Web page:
Big Screen Bigotry
The rediscovery of silent films such as ‘Ramona’ and ‘The Daughter of Dawn’ prove how far Hollywood has come.
By Galen Patterson, California State University, Fullerton
The American film industry predates the legislative and moral changes that resulted from the Civil Rights movement.
Racism in movies is not always obvious, but looking through historical context, it is apparent that, until recently, movies were made predominantly by white directors and producers with white casts and audiences in mind. Many early movies had racist undertones throughout them, even when accurately portraying other cultures, as is the case with “The Real Glory,” starring Gary Cooper. The film takes place during the Philippine insurrection, or more accurately, the Philippine-American War.
Cooper’s character is an American doctor in the military, who is stationed in the Philippines and tasked with chasing the cowardice out of the indigenous troops in an effort to stop a marauding band of Islamic Filipinos hell bent on killing off American influence in the country. The film portrays Americans as the more capable and stoic leaders in the foreign country and invokes themes of righteousness and colonial superiority. Make no mistake, at the time of the film’s release, the Philippines were tightly under U.S. control and had been for nearly forty years, after it had been captured from Spain during the Spanish-American War.
What the film does not address is the slaughtered villages and mass graves that haunt the truth behind American involvement on the island chain, or the bravery of the indigenous forces that stood up to oppression from foreign powers. Perhaps the real glory is not in truth, but entertainment value.
Another good example of classic Hollywood racism is in “55 Days at Peking,” starring Charlton Heston. The film is set during the Boxer Rebellion in China in 1900, when several European powers and the U.S. had security detachments in China to protect embassies during an imperial uprising. Aside from white actors playing ambiguous Chinese roles, the film features inept and illiterate Chinese rebels failing at every task, thwarted by Charlton Heston along the way.
Not all racism in American cinema is as subtle as these examples. Generally, American films with open racism deal with the historical treatment of Native Americans or Mexicans.
“The Searchers,” which stars John Wayne, portrays a man living on the American frontier whose extended family is killed by Comanche Native Americans. His niece is captured and taken as a slave, and the rest of the film is essentially Wayne searching the frontier and slaughtering natives. At the end, he finds her and she has assimilated into the tribe. The film was set during a time when it may have been preferable to kill the girl rather than let her live a new life as a native, and that is exactly the direction the plot takes.
Many Western films have a very clear dichotomy between white settlers and Native Americans. Sometimes, that entertainment quality of racism spilled over into actual film suppression.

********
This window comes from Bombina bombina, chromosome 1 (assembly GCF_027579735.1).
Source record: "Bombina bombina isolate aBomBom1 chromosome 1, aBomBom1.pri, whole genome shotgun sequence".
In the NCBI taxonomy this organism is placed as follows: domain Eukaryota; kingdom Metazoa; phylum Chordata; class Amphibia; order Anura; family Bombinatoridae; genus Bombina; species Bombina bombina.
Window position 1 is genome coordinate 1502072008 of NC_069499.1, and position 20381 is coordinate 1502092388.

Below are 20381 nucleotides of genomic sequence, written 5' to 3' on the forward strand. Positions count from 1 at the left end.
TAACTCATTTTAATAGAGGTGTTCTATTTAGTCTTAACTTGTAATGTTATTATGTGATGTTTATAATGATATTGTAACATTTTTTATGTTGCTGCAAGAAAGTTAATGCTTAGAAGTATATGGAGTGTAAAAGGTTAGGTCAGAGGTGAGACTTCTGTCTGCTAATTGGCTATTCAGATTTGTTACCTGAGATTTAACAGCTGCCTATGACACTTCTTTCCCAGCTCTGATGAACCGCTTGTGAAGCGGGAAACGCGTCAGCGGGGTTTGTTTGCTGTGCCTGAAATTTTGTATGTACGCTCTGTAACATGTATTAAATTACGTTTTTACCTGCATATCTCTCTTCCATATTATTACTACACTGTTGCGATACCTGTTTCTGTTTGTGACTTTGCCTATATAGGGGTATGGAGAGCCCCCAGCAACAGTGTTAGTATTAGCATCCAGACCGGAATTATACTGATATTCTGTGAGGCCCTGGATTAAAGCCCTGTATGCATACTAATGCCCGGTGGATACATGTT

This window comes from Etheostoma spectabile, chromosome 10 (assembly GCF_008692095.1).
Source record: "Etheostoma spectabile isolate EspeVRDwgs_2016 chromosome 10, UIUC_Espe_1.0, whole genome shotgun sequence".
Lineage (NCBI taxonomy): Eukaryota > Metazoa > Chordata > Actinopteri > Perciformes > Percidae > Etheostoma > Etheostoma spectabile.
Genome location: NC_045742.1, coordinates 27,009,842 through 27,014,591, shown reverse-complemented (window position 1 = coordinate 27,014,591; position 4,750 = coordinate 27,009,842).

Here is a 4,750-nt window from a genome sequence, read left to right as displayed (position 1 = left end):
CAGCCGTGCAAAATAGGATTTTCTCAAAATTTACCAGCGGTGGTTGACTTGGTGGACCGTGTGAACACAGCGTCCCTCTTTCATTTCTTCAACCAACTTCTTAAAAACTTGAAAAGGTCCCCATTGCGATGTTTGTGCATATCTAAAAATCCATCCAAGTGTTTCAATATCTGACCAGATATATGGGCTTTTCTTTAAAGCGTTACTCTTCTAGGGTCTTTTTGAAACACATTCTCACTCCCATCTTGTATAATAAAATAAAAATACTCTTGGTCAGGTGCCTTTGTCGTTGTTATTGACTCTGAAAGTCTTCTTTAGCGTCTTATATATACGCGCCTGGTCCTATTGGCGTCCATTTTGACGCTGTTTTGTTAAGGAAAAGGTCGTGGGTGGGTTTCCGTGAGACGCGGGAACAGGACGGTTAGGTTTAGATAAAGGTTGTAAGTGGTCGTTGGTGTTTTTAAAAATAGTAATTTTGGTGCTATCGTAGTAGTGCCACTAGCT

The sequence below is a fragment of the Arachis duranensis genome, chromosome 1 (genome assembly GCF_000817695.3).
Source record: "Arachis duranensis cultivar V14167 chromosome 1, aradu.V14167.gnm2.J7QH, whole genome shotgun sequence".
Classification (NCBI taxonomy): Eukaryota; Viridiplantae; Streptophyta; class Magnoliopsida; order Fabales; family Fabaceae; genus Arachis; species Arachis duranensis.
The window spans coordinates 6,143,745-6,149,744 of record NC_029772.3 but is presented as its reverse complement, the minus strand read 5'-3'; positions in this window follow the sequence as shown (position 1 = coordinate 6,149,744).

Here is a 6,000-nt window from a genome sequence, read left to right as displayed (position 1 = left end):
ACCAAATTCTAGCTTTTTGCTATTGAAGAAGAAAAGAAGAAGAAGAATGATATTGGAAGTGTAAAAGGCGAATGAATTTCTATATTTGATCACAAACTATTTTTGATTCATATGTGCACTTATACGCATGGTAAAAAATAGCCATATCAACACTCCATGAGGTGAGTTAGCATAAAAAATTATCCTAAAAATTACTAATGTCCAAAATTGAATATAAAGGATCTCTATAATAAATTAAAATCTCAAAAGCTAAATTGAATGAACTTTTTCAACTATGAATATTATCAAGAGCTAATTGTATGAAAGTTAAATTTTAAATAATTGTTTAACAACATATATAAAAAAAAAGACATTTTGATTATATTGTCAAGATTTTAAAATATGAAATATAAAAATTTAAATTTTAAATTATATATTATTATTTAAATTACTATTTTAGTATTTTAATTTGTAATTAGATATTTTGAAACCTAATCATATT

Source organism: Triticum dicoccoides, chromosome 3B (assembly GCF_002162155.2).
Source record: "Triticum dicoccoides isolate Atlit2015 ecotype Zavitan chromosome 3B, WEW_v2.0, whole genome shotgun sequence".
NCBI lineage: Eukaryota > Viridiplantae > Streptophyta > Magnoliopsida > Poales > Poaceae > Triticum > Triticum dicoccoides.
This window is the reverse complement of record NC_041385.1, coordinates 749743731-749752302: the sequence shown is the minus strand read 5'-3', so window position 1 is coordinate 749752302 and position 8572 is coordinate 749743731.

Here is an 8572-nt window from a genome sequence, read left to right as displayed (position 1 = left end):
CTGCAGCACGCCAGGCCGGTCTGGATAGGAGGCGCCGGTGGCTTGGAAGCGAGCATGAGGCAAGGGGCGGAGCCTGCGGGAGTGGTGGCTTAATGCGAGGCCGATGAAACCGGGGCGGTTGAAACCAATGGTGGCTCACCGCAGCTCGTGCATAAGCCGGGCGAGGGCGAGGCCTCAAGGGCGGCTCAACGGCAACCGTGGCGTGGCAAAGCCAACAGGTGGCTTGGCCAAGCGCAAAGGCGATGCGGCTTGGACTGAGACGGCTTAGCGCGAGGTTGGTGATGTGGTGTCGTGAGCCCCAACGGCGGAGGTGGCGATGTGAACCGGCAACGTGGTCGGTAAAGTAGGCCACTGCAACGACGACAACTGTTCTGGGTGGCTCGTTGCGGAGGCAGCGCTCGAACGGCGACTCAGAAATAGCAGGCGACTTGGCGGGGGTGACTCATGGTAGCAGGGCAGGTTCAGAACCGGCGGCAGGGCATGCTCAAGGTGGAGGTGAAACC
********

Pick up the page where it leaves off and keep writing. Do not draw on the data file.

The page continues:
In 1916 the full-length silent film “Ramona” was released. The film deals with complex issues of race and was adapted from a best-selling book by Helen Hunt Jackson, first published in 1884. It was directed by prominent Native American director Edwin Carewe and highlighted problems with racism in the culture at the time.
The main character has a Cinderella-type story, until she discovers that she is ill treated by her wealthy family because she was adopted and is in fact Native American. She runs away and marries a Native American man, only to endure an even worse lifestyle as a practical outcast of society.
“Ramona” was lost in time and thought to be gone for good, until a copy was found in the Czech Republic in 2010 by American silent-film researchers. It ran for the first time again in 2014 in Los Angeles. Almost the entire crowd, aside from myself and my counterpart, were from a much older generation.
Another rediscovered film featuring an all-native cast, “The Daughter of Dawn,” suffered the same fate. The film was released in 1920, lost and then rediscovered in 2005.
America is very different now. The Civil Rights movement of the 1960s set in motion behavioral standards that would eventually gain momentum, blend with women’s rights and result in an all-female remake of “Ghostbusters.”
Although American cinema did experience a phenomenon that can only be described as “the black guy always dies first,” society is past that now. Television and cinema both strive to integrate races and genders in casting in more noticeable ways, such as casting female and black leads in “Star Wars: The Force Awakens.”
Recently, Indian-American comedian Aziz Ansari co-created a Netflix exclusive series titled “Master of None,” which occasionally touches on relevant issues like the difficulty of racial type-casting in the film industry or redefining gender roles on commercials. ABC’s television show “Fresh Off the Boat” popularizes the immigrant experience in America and makes them feel more relatable.
Controversy regarding racism in the film industry still exists. Some claim the situation is not getting any better, but this argument tends to focus on the awards given for performances. Focusing on this specific facet ignores the quantity of roles that have been filled by diversity.
The film industry in the U.S. seems to have become a more level playing field for all races and genders. This is the mark of progress and is an achievement of the seeds sown in the equality movements half a century earlier.